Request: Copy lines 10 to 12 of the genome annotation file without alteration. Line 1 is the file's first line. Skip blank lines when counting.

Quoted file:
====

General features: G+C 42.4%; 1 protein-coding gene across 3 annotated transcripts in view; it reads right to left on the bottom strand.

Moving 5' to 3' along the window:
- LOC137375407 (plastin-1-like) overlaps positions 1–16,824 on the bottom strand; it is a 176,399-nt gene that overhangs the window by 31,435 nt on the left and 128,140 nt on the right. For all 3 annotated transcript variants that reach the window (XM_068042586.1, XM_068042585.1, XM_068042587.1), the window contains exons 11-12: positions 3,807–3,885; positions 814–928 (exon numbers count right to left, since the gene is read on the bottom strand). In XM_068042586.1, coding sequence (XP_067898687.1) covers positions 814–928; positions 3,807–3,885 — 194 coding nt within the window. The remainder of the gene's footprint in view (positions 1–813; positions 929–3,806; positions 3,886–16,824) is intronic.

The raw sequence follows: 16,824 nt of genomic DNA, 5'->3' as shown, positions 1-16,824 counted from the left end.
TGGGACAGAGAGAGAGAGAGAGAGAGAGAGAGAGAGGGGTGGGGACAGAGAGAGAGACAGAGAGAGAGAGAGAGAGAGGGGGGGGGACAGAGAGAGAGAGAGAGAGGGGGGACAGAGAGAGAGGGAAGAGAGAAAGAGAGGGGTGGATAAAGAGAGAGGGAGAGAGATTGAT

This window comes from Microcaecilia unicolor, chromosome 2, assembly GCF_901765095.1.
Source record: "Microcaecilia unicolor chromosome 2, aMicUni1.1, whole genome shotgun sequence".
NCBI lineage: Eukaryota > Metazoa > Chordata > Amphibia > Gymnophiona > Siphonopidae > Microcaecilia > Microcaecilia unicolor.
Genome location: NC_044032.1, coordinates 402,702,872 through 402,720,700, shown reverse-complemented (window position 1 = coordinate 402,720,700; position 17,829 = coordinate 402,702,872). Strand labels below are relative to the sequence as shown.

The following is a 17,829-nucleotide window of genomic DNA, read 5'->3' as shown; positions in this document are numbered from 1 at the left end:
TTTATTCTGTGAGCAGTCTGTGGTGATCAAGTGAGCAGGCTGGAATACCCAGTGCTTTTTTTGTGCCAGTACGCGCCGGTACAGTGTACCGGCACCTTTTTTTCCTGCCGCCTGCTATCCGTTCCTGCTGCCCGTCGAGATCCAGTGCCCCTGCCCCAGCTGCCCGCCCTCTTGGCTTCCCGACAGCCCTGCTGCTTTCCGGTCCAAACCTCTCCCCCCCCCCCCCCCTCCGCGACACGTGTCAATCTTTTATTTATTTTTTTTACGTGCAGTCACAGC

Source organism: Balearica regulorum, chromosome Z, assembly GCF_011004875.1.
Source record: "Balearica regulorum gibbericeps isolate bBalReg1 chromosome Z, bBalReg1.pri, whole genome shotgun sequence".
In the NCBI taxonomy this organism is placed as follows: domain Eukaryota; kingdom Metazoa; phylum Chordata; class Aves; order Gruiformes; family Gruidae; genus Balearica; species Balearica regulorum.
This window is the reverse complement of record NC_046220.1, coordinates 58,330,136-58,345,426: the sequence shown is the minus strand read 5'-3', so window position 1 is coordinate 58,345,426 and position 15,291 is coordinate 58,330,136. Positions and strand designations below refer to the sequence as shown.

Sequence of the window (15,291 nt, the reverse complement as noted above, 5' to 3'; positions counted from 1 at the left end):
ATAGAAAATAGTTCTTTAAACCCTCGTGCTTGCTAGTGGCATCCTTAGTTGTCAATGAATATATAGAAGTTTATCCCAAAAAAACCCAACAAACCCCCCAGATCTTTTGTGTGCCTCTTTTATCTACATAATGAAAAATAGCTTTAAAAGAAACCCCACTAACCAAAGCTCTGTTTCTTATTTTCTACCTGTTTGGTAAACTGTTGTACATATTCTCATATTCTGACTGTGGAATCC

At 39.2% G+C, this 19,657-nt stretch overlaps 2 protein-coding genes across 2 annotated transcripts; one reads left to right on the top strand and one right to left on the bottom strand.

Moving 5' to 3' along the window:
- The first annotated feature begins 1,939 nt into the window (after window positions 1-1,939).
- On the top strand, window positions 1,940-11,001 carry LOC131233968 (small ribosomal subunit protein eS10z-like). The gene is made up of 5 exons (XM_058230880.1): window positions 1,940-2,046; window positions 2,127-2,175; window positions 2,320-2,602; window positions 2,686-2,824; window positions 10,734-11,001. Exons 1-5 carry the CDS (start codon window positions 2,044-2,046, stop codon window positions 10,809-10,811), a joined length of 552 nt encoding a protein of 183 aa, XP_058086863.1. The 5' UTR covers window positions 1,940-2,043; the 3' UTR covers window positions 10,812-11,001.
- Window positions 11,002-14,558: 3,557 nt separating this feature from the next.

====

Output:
The following is a 17,829-nucleotide window of genomic DNA, read 5'->3' as shown; positions in this document are numbered from 1 at the left end:
TTTATTCTGTGAGCAGTCTGTGGTGATCAAGTGAGCAGGCTGGAATACCCAGTGCTTTTTTTGTGCCAGTACGCGCCGGTACAGTGTACCGGCACCTTTTTTTCCTGCCGCCTGCTATCCGTTCCTGCTGCCCGTCGAGATCCAGTGCCCCTGCCCCAGCTGCCCGCCCTCTTGGCTTCCCGACAGCCCTGCTGCTTTCCGGTCCAAACCTCTCCCCCCCCCCCCCCCTCCGCGACACGTGTCAATCTTTTATTTATTTTTTTTACGTGCAGTCACAGC

Source organism: Balearica regulorum, chromosome Z, assembly GCF_011004875.1.